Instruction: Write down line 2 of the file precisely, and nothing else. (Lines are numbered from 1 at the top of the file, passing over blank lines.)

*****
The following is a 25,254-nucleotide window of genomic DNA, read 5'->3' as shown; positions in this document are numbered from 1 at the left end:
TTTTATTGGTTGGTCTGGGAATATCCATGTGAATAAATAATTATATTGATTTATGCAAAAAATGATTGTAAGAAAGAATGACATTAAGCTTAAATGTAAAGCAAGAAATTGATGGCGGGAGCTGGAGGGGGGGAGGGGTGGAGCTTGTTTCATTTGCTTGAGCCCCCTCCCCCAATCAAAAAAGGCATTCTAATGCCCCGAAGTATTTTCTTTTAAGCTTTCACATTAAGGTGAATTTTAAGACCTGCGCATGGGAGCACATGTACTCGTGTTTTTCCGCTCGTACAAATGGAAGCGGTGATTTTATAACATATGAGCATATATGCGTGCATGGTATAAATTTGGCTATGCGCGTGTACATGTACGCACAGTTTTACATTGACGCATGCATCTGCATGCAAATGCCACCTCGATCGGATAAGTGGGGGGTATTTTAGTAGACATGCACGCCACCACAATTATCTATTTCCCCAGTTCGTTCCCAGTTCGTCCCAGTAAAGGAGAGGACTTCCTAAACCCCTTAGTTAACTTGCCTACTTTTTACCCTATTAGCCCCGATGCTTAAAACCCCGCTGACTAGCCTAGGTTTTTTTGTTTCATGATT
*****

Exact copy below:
TTTTATTGGTTGGTCTGGGAATATCCATGTGAATAAATAATTATATTGATTTATGCAAAAAATGATTGTAAGAAAGAATGACATTAAGCTTAAATGTAAAGCAAGAAATTGATGGCGGGAGCTGGAGGGGGGGAGGGGTGGAGCTTGTTTCATTTGCTTGAGCCCCCTCCCCCAATCAAAAAAGGCATTCTAATGCCCCGAAGTATTTTCTTTTAAGCTTTCACATTAAGGTGAATTTTAAGACCTGCGCATGGGAGCACATGTACTCGTGTTTTTCCGCTCGTACAAATGGAAGCGGTGATTTTATAACATATGAGCATATATGCGTGCATGGTATAAATTTGGCTATGCGCGTGTACATGTACGCACAGTTTTACATTGACGCATGCATCTGCATGCAAATGCCACCTCGATCGGATAAGTGGGGGGTATTTTAGTAGACATGCACGCCACCACAATTATCTATTTCCCCAGTTCGTTCCCAGTTCGTCCCAGTAAAGGAGAGGACTTCCTAAACCCCTTAGTTAACTTGCCTACTTTTTACCCTATTAGCCCCGATGCTTAAAACCCCGCTGACTAGCCTAGGTTTTTTTGTTTCATGATT